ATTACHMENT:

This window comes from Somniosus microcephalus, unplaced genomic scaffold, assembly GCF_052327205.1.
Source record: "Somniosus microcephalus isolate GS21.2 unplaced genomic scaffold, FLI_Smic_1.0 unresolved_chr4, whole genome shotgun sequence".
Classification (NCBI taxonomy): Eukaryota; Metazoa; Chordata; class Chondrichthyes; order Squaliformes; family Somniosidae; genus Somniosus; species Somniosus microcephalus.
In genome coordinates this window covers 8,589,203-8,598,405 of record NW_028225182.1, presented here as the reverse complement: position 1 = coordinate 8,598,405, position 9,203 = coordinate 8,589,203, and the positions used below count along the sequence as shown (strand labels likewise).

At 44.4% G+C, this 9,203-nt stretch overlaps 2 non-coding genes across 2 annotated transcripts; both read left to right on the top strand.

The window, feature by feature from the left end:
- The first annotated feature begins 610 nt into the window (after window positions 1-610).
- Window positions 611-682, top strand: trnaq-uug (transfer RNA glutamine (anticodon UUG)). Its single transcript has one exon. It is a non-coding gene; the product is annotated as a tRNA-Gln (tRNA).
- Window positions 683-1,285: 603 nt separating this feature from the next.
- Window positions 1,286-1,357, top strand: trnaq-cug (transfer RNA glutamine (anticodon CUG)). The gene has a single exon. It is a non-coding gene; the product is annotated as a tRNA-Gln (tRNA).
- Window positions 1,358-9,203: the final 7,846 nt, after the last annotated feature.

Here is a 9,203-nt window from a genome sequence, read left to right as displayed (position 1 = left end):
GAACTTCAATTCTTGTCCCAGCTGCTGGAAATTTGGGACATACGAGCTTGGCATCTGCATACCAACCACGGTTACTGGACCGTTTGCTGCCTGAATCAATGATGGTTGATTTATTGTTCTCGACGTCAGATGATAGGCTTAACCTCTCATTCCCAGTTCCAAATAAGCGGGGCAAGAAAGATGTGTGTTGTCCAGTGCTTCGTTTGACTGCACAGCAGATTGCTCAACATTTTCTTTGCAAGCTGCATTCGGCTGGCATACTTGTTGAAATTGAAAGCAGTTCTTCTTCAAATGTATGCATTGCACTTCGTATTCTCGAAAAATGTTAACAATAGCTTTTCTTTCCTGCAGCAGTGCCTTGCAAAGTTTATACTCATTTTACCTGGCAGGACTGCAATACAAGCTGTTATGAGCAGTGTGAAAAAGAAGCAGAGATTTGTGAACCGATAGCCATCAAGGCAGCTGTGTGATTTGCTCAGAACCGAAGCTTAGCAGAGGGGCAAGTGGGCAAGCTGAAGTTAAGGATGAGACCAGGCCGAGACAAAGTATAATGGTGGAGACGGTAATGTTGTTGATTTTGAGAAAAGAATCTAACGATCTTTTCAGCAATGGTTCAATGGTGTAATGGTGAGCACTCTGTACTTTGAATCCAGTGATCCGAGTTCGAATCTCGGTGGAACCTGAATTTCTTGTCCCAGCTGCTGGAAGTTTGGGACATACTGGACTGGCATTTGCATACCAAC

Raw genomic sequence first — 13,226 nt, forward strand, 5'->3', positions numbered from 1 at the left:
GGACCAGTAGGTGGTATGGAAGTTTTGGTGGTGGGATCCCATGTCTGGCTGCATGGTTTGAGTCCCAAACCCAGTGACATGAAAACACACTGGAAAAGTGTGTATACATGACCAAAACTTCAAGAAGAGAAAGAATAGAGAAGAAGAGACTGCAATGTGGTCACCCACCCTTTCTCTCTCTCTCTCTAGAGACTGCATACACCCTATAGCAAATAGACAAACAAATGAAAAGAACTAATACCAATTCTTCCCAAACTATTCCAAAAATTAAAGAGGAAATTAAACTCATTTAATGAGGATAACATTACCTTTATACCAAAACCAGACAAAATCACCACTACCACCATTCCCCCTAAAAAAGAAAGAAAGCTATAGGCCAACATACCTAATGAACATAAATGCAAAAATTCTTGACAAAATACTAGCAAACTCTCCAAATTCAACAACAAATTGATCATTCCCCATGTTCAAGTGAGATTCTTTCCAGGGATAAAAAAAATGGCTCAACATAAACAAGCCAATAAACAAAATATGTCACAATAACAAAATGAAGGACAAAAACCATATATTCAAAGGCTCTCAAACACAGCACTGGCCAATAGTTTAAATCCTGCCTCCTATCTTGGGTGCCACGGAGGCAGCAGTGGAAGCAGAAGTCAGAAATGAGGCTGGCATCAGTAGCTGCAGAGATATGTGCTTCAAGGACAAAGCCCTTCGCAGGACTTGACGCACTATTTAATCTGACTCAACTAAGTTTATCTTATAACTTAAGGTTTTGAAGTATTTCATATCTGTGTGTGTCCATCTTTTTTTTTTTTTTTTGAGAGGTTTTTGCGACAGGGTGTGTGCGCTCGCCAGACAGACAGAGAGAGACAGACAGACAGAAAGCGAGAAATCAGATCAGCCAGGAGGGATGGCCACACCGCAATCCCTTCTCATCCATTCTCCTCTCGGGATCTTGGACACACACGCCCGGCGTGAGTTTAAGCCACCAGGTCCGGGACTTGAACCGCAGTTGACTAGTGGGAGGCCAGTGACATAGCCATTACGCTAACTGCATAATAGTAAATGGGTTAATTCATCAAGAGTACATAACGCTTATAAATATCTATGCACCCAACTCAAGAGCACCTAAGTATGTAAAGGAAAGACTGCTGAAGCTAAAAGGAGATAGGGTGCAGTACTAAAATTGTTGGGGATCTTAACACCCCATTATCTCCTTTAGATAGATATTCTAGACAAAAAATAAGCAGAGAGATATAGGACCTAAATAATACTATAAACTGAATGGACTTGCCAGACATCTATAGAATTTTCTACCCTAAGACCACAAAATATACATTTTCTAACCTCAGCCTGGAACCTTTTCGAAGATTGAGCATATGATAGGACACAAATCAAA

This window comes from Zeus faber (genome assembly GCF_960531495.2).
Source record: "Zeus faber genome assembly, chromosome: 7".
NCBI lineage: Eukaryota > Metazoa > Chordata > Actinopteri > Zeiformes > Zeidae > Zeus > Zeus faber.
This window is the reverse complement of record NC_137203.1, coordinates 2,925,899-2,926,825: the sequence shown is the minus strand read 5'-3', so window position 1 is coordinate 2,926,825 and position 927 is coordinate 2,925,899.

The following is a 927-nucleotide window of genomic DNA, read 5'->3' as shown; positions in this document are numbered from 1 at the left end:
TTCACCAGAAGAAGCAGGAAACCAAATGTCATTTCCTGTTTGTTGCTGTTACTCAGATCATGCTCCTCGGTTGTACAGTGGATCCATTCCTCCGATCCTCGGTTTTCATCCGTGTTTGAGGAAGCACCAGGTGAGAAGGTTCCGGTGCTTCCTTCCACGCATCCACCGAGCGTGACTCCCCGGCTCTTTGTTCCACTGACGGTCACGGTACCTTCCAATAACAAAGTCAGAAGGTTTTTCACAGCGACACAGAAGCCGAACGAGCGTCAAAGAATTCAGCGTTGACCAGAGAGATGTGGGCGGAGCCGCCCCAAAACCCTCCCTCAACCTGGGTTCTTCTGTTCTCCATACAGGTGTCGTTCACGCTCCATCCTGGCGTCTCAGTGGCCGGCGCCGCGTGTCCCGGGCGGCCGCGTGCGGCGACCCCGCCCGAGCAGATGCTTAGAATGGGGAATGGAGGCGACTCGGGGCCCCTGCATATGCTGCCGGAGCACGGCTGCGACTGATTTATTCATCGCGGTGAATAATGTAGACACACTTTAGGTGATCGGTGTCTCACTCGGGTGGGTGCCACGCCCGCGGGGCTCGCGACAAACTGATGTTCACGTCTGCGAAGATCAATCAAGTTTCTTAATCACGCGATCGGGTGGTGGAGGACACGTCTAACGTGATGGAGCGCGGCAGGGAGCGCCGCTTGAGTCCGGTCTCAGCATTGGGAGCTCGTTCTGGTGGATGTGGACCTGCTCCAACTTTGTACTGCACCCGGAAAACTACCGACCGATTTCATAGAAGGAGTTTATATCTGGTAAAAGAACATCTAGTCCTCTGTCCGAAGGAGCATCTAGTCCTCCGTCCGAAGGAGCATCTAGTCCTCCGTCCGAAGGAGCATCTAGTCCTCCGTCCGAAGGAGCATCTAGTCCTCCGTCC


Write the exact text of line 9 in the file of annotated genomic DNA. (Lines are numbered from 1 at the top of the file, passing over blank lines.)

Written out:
- Window positions 683-1,285: 603 nt separating this feature from the next.